Retail theft makes the honest customer work harder

WalletPop has been reviewing return policies at many of the largest national retail chains this holiday season. We've done updates on what's changed since last year, what's new just for the holidays, and which stores have the best or worst return policies of the season. And given the number of comments after each of these pieces, it's clear that WalletPop readers have a bone, or several bones, to pick with retailers.

To put it in the colloquial, people are pissed off.

You've had returns refused, refunds delayed, reduced or given in-store credit only. A good many of these gripes are legitimate. People are caught in bureaucratic red tape and trying to reason with tired, crabby or inefficient seasonal help. Some folks are upset they can't return everything, at any time, for whatever reason.

Blame it in part on tightened policies due to an increase in retail theft. According to a global study by Checkpoint Systems, approximately $46 billion in merchandise was stolen from U.S. stores this year. It's tempting to blame the recession, and in part we can. But it's not individual consumers shoplifting to clothe their kids, but organized crime rings stealing popular items and selling them online or returning them to stores for cash.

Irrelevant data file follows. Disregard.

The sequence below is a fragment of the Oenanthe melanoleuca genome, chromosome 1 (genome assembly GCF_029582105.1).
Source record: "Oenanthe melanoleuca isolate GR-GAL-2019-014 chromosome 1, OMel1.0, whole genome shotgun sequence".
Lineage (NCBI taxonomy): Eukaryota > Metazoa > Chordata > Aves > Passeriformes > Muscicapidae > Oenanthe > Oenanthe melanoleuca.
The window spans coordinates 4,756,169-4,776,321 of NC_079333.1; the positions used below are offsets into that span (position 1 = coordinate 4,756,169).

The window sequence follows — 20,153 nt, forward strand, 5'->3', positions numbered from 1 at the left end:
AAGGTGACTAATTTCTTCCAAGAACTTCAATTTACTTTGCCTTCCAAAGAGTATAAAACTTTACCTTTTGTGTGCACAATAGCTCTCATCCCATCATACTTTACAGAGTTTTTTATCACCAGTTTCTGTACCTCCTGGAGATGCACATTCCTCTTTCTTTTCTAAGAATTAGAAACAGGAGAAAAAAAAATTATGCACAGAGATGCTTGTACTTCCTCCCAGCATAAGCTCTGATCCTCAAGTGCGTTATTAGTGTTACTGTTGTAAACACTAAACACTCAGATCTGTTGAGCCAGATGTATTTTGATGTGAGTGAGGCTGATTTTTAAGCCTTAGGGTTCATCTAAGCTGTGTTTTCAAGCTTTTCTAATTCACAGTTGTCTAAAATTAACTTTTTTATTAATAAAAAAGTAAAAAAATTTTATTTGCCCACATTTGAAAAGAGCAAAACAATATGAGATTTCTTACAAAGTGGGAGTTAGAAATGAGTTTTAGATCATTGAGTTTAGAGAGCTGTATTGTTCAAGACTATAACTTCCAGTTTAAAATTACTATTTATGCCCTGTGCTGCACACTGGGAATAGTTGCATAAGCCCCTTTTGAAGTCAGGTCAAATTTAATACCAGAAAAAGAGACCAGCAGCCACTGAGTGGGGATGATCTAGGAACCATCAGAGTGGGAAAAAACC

A survey by the National Retail Federation had 93% of retailers saying stolen merchandise has been returned to their stores in the past year, up from 90% in 2008. Nearly 75% of retailers say they've gotten returns of merchandise purchased with stolen or counterfeit tender and 43% report getting fake receipts.

This kind of fraud used to be rare. But with more stolen merchandise being returned to stores for refunds, retailers are trying to make it harder for thieves to profit. That's one reason receipts and photo IDs are increasingly required for returns.

For the honest person, returning items to a store is a pretty straightforward proposition. As long as it's a fairly recent purchase and in new condition, a store should take it back. Keep receipts or pay with a credit card. Some retailers can look up a purchase by scanning the card, eliminating the need for a paper receipt. Review our list of best and worst return policies and check back with a retailer's web site to stay up to date, as policies can change.

The best days to go to a store are Tuesdays. Crowds are light, employees have recovered from the weekend, and stores are clean and fully restocked. Policies are in place for reason, but there are always exceptions. Ask to speak to a supervisor or store manager if you think you qualify for one. It's a rare policy that can't be gotten around with a smile and kind word.
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